Court Rules that Trial Can Proceed in ACLU’s Racial Profiling Suit Against Scituate Police
Posted: August 10, 2004|Category: Discrimination Category: Racial/Ethnic Discrimination Category: Police Practices
A federal judge has rejected efforts by the Scituate Police Department to dismiss a racial profiling lawsuit filed by the ACLU of Rhode Island on behalf of Pawtucket resident Jean Philippe Barros, a person of Cape Verdean descent. As a result, the case can proceed to trial.
The suit, filed in January 2003 by ACLU volunteer attorney Thomas G. Briody, argues that Barros’ rights to be free from unreasonable searches and seizures and to equal protection of the laws were violated when he was pulled over by a Scituate police officer for not having a Rhode Island inspection sticker. That the car lacked such a sticker was not surprising since Barros was driving his sister’s car, which had Missouri license plates. When Barros asked the officer if he was stopped because of his race, the officer, even while acknowledging he had no basis for pulling Barros over, demanded to see Barros’ license, registration and proof of insurance. When Barros was initially unable to find the registration, he was given a citation even though he found the document while the officer was still there. The officer also gave him a citation for driving without insurance. Both of the charges were later dismissed in court.
In a written opinion received today, U.S. District Judge Mary Lisi rejected the town’s motion to dismiss the illegal search and racial profiling claims. The judge noted that the officer “gives no explanation as to why, after following Barros for over a mile and a half, he did not realize that Barros was operating a vehicle which was registered in Missouri and therefore was not required to have a Rhode Island inspection sticker.” The judge concluded that, viewing the evidence in the light most favorable to Barros, “a reasonable jury could infer from the facts that [Officer Kevin] Pendergast’s stop of Barros was merely pretextual and that Pendergast’s actions were racially motivated.”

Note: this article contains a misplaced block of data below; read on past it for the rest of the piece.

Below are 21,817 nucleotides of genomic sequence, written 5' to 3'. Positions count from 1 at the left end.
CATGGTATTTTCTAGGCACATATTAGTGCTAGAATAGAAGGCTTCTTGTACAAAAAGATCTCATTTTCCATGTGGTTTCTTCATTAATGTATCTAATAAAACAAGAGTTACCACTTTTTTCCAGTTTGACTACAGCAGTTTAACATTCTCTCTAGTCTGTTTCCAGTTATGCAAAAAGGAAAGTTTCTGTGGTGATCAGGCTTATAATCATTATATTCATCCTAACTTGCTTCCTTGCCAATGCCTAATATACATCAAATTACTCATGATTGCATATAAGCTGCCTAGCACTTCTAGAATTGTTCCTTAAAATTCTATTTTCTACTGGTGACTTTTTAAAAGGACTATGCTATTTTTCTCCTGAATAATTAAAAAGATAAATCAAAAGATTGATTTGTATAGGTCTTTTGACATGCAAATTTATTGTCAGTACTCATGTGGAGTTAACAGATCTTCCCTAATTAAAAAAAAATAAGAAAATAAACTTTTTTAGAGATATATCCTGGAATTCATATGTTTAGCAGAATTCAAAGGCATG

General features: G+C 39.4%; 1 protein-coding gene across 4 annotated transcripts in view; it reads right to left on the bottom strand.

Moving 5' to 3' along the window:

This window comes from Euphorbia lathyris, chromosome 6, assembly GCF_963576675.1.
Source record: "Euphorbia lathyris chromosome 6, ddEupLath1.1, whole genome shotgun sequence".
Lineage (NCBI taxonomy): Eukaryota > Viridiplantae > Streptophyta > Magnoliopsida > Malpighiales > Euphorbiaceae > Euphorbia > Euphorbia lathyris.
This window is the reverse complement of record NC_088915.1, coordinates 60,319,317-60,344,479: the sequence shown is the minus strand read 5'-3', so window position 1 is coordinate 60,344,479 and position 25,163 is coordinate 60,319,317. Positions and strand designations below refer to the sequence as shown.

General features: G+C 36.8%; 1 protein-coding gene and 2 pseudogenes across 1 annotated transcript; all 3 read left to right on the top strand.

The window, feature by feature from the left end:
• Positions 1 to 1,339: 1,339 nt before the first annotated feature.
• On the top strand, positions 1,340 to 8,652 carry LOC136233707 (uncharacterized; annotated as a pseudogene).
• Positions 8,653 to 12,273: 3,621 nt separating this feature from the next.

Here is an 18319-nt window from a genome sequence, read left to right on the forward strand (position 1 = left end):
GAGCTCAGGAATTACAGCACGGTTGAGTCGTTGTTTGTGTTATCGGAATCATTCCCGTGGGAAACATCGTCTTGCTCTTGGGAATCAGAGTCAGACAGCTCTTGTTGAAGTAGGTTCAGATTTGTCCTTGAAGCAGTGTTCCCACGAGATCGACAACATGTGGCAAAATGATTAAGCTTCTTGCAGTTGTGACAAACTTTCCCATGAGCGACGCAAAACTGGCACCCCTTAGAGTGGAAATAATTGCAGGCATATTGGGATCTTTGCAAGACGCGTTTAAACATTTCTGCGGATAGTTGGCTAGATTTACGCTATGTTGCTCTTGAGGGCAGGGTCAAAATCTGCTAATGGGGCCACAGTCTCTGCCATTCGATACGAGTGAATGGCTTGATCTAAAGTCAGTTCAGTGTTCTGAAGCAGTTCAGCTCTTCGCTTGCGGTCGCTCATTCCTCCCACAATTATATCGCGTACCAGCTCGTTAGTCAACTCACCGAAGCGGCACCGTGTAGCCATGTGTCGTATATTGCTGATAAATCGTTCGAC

However, the judge dismissed another part of the suit which challenged an earlier incident where Barros, parked in his ex-wife’s driveway, was approached by a different Scituate police officer and required to produce identification and answer questions concerning a series of alleged break-ins in the area. The court found the officer’s actions in that incident reasonable under the circumstances.
ACLU attorney Briody said today: “I am very pleased that Judge Lisi recognized that there are serious questions as to whether Mr. Barros was illegally stopped by the Scituate police in violation of his right to equal protection of the laws. Black men driving in Rhode Island should not have to fear being stopped by police simply because of the color of their skin.” At the time the suit was filed, Barros, a former aide to Governor Edward DiPrete, had said: “I feel strongly about pursuing this issue because I have two sons that I love dearly, and whom I would hate to see subjected to the same pain and injustice that I endured at the hands of those we pay to protect and serve us.”
RI ACLU executive director Steven Brown added: “The fact pattern in this case is all too familiar to people in the minority community, as was the police department’s response. Mr. Barros was stopped for no legitimate reason. Instead of receiving an apology from the officer, he received a ticket. Instead of receiving an apology from the police department, he was accused of being overly sensitive. I am very pleased that the Court has ruled that there is enough evidence for this case to move forward.”